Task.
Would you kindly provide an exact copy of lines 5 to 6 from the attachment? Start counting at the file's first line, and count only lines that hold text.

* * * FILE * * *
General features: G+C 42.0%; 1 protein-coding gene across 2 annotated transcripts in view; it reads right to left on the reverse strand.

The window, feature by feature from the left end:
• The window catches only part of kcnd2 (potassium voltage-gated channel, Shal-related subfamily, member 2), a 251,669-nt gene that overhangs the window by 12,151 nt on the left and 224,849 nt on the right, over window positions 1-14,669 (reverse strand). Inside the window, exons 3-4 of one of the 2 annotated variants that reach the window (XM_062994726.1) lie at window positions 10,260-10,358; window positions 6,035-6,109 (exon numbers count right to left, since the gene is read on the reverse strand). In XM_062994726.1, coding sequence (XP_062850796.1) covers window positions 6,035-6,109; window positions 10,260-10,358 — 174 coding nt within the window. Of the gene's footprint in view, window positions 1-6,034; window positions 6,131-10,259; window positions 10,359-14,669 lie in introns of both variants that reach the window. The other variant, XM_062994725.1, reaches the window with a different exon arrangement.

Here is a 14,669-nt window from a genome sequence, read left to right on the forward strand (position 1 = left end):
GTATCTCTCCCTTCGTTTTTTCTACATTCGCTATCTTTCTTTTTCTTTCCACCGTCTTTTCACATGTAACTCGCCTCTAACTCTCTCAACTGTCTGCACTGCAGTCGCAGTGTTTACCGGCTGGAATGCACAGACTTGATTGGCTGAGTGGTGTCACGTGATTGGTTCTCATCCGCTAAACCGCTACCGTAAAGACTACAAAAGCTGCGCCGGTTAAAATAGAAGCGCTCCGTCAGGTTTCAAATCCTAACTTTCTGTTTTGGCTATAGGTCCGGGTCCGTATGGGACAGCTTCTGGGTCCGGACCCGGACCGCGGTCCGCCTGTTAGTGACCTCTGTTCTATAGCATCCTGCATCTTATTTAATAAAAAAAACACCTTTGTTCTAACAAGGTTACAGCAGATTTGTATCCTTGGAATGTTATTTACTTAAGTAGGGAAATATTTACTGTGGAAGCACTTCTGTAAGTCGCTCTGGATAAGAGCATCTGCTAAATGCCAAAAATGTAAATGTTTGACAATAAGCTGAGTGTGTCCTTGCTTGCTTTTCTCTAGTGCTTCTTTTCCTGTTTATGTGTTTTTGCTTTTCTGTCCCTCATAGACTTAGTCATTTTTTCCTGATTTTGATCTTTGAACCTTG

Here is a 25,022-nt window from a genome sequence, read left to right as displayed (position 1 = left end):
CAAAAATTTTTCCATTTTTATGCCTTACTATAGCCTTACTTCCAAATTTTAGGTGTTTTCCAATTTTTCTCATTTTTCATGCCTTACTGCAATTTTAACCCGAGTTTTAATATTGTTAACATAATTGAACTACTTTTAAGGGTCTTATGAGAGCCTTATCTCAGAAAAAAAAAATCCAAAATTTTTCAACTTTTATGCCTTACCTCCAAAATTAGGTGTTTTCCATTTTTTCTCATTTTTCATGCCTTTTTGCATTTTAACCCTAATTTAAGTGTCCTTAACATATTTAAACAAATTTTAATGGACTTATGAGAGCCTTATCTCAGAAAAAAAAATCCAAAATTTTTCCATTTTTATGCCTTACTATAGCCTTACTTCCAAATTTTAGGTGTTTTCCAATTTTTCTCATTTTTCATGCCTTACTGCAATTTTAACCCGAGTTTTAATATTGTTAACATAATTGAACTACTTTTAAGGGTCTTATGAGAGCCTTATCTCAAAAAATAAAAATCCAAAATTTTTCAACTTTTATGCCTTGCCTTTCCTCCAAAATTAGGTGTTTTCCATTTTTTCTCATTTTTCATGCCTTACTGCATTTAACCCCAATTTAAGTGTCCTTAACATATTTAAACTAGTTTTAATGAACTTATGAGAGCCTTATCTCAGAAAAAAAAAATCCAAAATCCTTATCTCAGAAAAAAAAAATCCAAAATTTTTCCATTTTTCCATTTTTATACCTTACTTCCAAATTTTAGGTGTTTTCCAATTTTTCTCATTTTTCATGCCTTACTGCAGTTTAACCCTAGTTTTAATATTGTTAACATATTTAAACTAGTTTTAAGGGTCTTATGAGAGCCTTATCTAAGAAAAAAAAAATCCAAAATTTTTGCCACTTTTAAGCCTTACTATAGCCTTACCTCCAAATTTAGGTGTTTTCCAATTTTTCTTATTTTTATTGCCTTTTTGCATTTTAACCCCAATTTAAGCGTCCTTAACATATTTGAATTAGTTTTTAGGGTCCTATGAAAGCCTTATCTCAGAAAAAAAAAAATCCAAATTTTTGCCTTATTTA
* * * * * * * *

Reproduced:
GTATCTCTCCCTTCGTTTTTTCTACATTCGCTATCTTTCTTTTTCTTTCCACCGTCTTTTCACATGTAACTCGCCTCTAACTCTCTCAACTGTCTGCACTGCAGTCGCAGTGTTTACCGGCTGGAATGCACAGACTTGATTGGCTGAGTGGTGTCACGTGATTGGTTCTCATCCGCTAAACCGCTACCGTAAAGACTACAAAAGCTGCGCCGGTTAAAATAGAAGCGCTCCGTCAGGTTTCAAATCCTAACTTTCTGTTTTGGCTATAGGTCCGGGTCCGTATGGGACAGCTTCTGGGTCCGGACCCGGACCGCGGTCCGCCTGTTAGTGACCTCTGTTCTATAGCATCCTGCATCTTATTTAATAAAAAAAACACCTTTGTTCTAACAAGGTTACAGCAGATTTGTATCCTTGGAATGTTATTTACTTAAGTAGGGAAATATTTACTGTGGAAGCACTTCTGTAAGTCGCTCTGGATAAGAGCATCTGCTAAATGCCAAAAATGTAAATGTTTGACAATAAGCTGAGTGTGTCCTTGCTTGCTTTTCTCTAGTGCTTCTTTTCCTGTTTATGTGTTTTTGCTTTTCTGTCCCTCATAGACTTAGTCATTTTTTCCTGATTTTGATCTTTGAACCTTG

Here is a 25,022-nt window from a genome sequence, read left to right as displayed (position 1 = left end):